Evolving thoughts on the Montana experiments controversy

In response to the Montana experiment controversy, last week I asked, why wouldn’t it be okay for researchers to mess with elections?

I’ve had a few different responses. One is “This guy thinks the Montana business did was fine.” That’s not quite right.

The other is “I think you’re wrong. I wasn’t sure why at first, but you made me think about it harder and now I know what makes me uncomfortable.” That is perfect. That’s why I blog. I’d also say the same thing for myself: having thought and talked about it, I have a better sense what I think is right and what I think is wrong.

The post is now up, on The Monkey Cage.

I thought I’d dwell a little here on my thinking.

Most people have an unpleasant gut reaction to the Montana experiment. Me too. But I’ve learned not to trust my gut all the time.

It helped to think through different scenarios. What if the researchers didn’t use an official looking mailer, and made the research aspect more prominent? What if the researchers were simply studying a campaign by a national organization? What if they’d simply written an op-ed and sent it to 100,000 Montanans? What it they’d done the experiment but only to 10,000?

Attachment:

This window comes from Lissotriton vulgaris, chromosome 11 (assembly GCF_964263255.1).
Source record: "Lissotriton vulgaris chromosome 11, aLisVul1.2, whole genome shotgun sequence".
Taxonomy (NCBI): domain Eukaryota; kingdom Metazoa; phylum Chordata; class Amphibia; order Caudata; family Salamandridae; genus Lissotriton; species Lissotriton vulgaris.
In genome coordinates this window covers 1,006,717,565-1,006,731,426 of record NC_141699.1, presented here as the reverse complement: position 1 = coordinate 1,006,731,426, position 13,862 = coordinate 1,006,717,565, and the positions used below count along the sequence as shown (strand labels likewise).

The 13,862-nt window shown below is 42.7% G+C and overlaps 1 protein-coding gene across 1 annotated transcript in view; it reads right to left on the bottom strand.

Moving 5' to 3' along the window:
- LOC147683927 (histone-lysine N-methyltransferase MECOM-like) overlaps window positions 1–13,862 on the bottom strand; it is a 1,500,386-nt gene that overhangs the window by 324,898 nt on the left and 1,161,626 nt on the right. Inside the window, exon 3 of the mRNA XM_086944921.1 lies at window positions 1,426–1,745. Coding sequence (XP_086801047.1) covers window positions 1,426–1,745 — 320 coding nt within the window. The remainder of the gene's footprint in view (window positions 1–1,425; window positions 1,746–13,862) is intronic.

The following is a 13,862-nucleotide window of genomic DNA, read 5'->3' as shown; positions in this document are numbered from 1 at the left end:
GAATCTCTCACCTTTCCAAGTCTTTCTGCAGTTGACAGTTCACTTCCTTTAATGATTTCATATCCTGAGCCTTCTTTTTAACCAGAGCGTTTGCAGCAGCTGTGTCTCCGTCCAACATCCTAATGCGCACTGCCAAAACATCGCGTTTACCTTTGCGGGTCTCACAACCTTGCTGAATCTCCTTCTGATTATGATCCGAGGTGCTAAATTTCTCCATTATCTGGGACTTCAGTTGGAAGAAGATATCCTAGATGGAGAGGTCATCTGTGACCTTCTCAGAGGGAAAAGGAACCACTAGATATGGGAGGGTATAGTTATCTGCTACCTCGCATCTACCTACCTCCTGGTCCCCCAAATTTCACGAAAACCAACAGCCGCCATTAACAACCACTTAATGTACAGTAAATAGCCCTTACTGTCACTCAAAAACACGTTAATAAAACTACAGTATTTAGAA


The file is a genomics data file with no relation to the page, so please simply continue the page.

I won’t try to answer these. Only to recommend the exercise of thinking them through and try to understand why your gut feeling suddenly changes (or not). I found it helpful.

As usual, ethical dilemmas are hard, there are no quick answers, and we’re not very well trained to deal with them. The honest answer to “what’s ok” is still “I’m not sure.” Anyone who argues differently is being foolish. I thought the more libertarian view needed more airtime, especially in response to some of the knee-jerk demands for more regulation.

I sincerely look forward to more emails and hallway conversations telling me I’m wrong. I can’t link you to the mealtime, jogging, hallway, and even bathroom conversations I’ve had about this all week, but here are links to the online information and opinions I found helpful: